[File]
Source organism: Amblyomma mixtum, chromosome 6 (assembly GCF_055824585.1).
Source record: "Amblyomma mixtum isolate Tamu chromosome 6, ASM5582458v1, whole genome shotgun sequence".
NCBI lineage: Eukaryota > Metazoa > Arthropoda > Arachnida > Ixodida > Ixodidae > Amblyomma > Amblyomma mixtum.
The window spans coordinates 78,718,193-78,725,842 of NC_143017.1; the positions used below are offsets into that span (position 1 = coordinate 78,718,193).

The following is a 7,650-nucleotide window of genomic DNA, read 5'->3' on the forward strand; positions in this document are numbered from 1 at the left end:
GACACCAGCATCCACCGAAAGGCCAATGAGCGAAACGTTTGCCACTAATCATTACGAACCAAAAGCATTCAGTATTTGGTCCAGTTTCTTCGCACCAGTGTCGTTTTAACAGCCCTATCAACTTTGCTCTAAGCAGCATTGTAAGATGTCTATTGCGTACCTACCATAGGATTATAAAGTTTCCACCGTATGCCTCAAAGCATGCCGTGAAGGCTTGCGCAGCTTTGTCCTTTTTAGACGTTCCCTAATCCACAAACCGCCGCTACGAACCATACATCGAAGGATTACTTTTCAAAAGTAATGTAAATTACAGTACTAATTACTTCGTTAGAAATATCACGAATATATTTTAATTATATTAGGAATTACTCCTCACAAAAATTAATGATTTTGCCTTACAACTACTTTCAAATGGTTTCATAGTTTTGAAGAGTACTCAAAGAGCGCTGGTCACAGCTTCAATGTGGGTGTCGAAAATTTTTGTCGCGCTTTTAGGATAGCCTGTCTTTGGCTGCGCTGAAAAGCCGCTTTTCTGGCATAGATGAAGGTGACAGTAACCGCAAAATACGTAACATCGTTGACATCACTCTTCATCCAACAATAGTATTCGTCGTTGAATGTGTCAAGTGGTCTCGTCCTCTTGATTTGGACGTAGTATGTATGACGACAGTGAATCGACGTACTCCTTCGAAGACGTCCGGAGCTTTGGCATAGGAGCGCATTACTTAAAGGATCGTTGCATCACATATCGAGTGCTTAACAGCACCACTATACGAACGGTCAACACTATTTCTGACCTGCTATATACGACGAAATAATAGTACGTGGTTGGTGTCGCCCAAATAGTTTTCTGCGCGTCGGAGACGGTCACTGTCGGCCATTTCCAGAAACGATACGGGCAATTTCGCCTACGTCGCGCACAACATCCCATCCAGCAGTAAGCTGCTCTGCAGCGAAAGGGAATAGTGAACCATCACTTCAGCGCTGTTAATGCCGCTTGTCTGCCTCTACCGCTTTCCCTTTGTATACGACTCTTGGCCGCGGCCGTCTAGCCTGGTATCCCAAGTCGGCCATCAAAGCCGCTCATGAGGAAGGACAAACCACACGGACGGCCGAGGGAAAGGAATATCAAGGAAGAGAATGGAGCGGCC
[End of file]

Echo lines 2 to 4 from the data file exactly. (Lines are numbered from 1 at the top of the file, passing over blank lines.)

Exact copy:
Source record: "Amblyomma mixtum isolate Tamu chromosome 6, ASM5582458v1, whole genome shotgun sequence".
NCBI lineage: Eukaryota > Metazoa > Arthropoda > Arachnida > Ixodida > Ixodidae > Amblyomma > Amblyomma mixtum.
The window spans coordinates 78,718,193-78,725,842 of NC_143017.1; the positions used below are offsets into that span (position 1 = coordinate 78,718,193).